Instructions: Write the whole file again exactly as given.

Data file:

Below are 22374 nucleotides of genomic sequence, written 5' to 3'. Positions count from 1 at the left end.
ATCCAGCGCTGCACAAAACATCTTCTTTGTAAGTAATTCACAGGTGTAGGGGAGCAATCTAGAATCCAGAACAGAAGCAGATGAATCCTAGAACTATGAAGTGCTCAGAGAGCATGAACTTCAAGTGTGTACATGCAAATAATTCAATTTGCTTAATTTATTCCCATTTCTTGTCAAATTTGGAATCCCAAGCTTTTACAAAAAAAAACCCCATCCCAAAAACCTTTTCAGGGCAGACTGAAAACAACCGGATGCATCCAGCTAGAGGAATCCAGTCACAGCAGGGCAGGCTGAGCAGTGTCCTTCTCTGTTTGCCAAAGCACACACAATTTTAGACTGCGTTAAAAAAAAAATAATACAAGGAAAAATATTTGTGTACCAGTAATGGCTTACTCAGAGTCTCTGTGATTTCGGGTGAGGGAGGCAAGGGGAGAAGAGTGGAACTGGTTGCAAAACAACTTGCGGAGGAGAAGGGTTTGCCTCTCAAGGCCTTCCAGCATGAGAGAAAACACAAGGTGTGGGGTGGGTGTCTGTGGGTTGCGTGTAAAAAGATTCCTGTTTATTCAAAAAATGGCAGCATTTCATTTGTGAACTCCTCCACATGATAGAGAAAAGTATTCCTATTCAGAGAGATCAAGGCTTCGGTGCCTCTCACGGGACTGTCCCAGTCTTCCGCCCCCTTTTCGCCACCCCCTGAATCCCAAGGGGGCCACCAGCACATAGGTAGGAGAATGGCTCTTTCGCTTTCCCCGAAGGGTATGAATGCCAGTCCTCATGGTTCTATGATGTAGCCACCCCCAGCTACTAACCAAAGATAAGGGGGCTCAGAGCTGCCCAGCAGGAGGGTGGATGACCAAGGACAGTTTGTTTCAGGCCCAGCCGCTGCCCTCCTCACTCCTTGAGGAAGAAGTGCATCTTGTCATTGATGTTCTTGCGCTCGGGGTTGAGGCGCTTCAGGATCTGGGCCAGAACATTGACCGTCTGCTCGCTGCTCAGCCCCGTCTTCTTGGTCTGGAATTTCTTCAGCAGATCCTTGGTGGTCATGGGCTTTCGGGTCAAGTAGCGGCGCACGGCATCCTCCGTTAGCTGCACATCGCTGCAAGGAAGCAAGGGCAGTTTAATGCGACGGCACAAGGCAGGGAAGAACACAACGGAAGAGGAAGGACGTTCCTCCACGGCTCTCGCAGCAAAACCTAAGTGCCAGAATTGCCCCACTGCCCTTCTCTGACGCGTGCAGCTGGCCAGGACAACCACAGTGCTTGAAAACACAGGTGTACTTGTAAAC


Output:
Below are 22374 nucleotides of genomic sequence, written 5' to 3'. Positions count from 1 at the left end.
ATCCAGCGCTGCACAAAACATCTTCTTTGTAAGTAATTCACAGGTGTAGGGGAGCAATCTAGAATCCAGAACAGAAGCAGATGAATCCTAGAACTATGAAGTGCTCAGAGAGCATGAACTTCAAGTGTGTACATGCAAATAATTCAATTTGCTTAATTTATTCCCATTTCTTGTCAAATTTGGAATCCCAAGCTTTTACAAAAAAAAACCCCATCCCAAAAACCTTTTCAGGGCAGACTGAAAACAACCGGATGCATCCAGCTAGAGGAATCCAGTCACAGCAGGGCAGGCTGAGCAGTGTCCTTCTCTGTTTGCCAAAGCACACACAATTTTAGACTGCGTTAAAAAAAAAATAATACAAGGAAAAATATTTGTGTACCAGTAATGGCTTACTCAGAGTCTCTGTGATTTCGGGTGAGGGAGGCAAGGGGAGAAGAGTGGAACTGGTTGCAAAACAACTTGCGGAGGAGAAGGGTTTGCCTCTCAAGGCCTTCCAGCATGAGAGAAAACACAAGGTGTGGGGTGGGTGTCTGTGGGTTGCGTGTAAAAAGATTCCTGTTTATTCAAAAAATGGCAGCATTTCATTTGTGAACTCCTCCACATGATAGAGAAAAGTATTCCTATTCAGAGAGATCAAGGCTTCGGTGCCTCTCACGGGACTGTCCCAGTCTTCCGCCCCCTTTTCGCCACCCCCTGAATCCCAAGGGGGCCACCAGCACATAGGTAGGAGAATGGCTCTTTCGCTTTCCCCGAAGGGTATGAATGCCAGTCCTCATGGTTCTATGATGTAGCCACCCCCAGCTACTAACCAAAGATAAGGGGGCTCAGAGCTGCCCAGCAGGAGGGTGGATGACCAAGGACAGTTTGTTTCAGGCCCAGCCGCTGCCCTCCTCACTCCTTGAGGAAGAAGTGCATCTTGTCATTGATGTTCTTGCGCTCGGGGTTGAGGCGCTTCAGGATCTGGGCCAGAACATTGACCGTCTGCTCGCTGCTCAGCCCCGTCTTCTTGGTCTGGAATTTCTTCAGCAGATCCTTGGTGGTCATGGGCTTTCGGGTCAAGTAGCGGCGCACGGCATCCTCCGTTAGCTGCACATCGCTGCAAGGAAGCAAGGGCAGTTTAATGCGACGGCACAAGGCAGGGAAGAACACAACGGAAGAGGAAGGACGTTCCTCCACGGCTCTCGCAGCAAAACCTAAGTGCCAGAATTGCCCCACTGCCCTTCTCTGACGCGTGCAGCTGGCCAGGACAACCACAGTGCTTGAAAACACAGGTGTACTTGTAAAC